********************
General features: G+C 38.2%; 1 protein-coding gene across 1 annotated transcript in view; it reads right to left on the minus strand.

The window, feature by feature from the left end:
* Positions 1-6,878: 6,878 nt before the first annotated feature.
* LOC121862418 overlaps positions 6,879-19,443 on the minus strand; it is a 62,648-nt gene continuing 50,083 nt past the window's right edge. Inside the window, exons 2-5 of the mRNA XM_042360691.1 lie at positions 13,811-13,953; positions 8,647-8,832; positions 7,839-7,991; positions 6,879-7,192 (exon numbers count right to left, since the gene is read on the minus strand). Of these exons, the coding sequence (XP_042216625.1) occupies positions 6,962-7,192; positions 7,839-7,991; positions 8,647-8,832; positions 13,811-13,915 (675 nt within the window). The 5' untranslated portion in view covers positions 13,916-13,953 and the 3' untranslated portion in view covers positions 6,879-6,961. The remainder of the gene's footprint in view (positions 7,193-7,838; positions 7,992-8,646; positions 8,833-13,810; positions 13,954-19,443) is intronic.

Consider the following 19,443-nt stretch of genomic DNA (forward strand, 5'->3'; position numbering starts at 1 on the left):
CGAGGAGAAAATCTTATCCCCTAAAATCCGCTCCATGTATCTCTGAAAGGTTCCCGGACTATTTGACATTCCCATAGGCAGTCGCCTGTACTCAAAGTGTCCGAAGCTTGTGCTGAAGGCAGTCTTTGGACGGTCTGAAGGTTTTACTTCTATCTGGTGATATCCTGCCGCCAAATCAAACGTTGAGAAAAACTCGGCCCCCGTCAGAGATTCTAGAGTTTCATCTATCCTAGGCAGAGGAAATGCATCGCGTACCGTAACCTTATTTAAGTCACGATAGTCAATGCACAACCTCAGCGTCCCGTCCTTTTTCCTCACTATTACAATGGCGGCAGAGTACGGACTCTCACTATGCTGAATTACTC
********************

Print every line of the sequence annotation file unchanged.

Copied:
General features: G+C 38.2%; 1 protein-coding gene across 1 annotated transcript in view; it reads right to left on the minus strand.

The window, feature by feature from the left end:
* Positions 1-6,878: 6,878 nt before the first annotated feature.
* LOC121862418 overlaps positions 6,879-19,443 on the minus strand; it is a 62,648-nt gene continuing 50,083 nt past the window's right edge. Inside the window, exons 2-5 of the mRNA XM_042360691.1 lie at positions 13,811-13,953; positions 8,647-8,832; positions 7,839-7,991; positions 6,879-7,192 (exon numbers count right to left, since the gene is read on the minus strand). Of these exons, the coding sequence (XP_042216625.1) occupies positions 6,962-7,192; positions 7,839-7,991; positions 8,647-8,832; positions 13,811-13,915 (675 nt within the window). The 5' untranslated portion in view covers positions 13,916-13,953 and the 3' untranslated portion in view covers positions 6,879-6,961. The remainder of the gene's footprint in view (positions 7,193-7,838; positions 7,992-8,646; positions 8,833-13,810; positions 13,954-19,443) is intronic.

Consider the following 19,443-nt stretch of genomic DNA (forward strand, 5'->3'; position numbering starts at 1 on the left):
CGAGGAGAAAATCTTATCCCCTAAAATCCGCTCCATGTATCTCTGAAAGGTTCCCGGACTATTTGACATTCCCATAGGCAGTCGCCTGTACTCAAAGTGTCCGAAGCTTGTGCTGAAGGCAGTCTTTGGACGGTCTGAAGGTTTTACTTCTATCTGGTGATATCCTGCCGCCAAATCAAACGTTGAGAAAAACTCGGCCCCCGTCAGAGATTCTAGAGTTTCATCTATCCTAGGCAGAGGAAATGCATCGCGTACCGTAACCTTATTTAAGTCACGATAGTCAATGCACAACCTCAGCGTCCCGTCCTTTTTCCTCACTATTACAATGGCGGCAGAGTACGGACTCTCACTATGCTGAATTACTC